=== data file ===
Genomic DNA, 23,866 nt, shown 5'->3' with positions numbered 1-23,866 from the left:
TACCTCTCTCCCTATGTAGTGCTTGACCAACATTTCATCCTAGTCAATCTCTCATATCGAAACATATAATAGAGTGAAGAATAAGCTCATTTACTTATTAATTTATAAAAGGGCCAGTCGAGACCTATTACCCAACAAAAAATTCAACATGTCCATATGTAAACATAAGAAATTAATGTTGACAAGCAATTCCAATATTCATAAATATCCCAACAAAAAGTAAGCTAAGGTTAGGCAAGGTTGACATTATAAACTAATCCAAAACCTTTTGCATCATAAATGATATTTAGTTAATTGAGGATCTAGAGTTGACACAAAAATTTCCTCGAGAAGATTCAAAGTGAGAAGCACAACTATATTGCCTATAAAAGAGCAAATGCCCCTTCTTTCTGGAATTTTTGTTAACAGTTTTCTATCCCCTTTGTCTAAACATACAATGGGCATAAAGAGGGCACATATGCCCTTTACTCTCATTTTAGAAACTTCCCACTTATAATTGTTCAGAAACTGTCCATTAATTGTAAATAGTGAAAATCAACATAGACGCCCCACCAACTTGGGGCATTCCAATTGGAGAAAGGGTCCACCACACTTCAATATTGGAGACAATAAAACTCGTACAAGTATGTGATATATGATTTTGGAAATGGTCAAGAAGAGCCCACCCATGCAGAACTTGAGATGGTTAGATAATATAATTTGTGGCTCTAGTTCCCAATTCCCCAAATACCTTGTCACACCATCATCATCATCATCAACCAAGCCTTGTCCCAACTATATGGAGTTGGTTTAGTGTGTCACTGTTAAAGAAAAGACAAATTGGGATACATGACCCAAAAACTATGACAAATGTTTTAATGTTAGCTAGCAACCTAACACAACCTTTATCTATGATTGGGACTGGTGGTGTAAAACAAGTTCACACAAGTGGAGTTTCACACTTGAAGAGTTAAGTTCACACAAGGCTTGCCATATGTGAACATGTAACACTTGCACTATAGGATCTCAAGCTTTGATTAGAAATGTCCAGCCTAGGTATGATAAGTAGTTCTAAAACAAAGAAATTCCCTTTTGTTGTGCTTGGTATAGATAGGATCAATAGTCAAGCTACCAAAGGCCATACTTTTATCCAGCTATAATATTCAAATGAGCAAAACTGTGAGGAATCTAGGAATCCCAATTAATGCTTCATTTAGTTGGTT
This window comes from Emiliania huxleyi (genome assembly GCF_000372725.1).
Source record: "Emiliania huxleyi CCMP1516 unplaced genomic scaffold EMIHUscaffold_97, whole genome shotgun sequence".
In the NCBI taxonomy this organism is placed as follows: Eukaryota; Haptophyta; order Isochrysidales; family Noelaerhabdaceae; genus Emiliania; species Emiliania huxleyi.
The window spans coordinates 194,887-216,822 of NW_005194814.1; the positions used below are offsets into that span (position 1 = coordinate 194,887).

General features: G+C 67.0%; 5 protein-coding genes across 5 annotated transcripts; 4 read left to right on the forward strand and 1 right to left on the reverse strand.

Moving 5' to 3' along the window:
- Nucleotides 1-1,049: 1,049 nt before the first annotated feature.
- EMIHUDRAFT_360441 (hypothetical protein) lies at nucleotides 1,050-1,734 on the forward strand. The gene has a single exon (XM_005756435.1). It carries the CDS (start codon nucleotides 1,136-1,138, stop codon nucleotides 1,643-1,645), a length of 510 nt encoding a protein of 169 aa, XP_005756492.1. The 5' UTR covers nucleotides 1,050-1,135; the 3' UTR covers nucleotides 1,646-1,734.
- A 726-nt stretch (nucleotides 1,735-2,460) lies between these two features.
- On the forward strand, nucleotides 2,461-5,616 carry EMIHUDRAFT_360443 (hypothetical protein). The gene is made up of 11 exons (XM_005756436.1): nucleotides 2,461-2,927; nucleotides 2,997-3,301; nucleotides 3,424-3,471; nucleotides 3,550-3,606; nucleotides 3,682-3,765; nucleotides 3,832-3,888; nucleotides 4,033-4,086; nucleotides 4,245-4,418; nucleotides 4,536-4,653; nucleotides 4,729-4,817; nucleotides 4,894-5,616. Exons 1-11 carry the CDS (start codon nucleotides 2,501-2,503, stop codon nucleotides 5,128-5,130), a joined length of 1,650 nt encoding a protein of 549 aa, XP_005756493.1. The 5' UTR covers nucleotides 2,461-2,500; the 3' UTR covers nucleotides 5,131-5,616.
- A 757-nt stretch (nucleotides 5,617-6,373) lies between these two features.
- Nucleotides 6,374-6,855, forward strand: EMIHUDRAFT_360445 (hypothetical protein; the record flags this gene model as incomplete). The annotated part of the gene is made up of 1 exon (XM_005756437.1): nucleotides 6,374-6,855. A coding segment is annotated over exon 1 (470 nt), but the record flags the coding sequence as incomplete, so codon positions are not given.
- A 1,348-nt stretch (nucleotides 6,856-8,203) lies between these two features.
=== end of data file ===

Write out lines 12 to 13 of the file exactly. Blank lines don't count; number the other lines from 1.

- On the forward strand, nucleotides 2,461-5,616 carry EMIHUDRAFT_360443 (hypothetical protein). The gene is made up of 11 exons (XM_005756436.1): nucleotides 2,461-2,927; nucleotides 2,997-3,301; nucleotides 3,424-3,471; nucleotides 3,550-3,606; nucleotides 3,682-3,765; nucleotides 3,832-3,888; nucleotides 4,033-4,086; nucleotides 4,245-4,418; nucleotides 4,536-4,653; nucleotides 4,729-4,817; nucleotides 4,894-5,616. Exons 1-11 carry the CDS (start codon nucleotides 2,501-2,503, stop codon nucleotides 5,128-5,130), a joined length of 1,650 nt encoding a protein of 549 aa, XP_005756493.1. The 5' UTR covers nucleotides 2,461-2,500; the 3' UTR covers nucleotides 5,131-5,616.
- A 757-nt stretch (nucleotides 5,617-6,373) lies between these two features.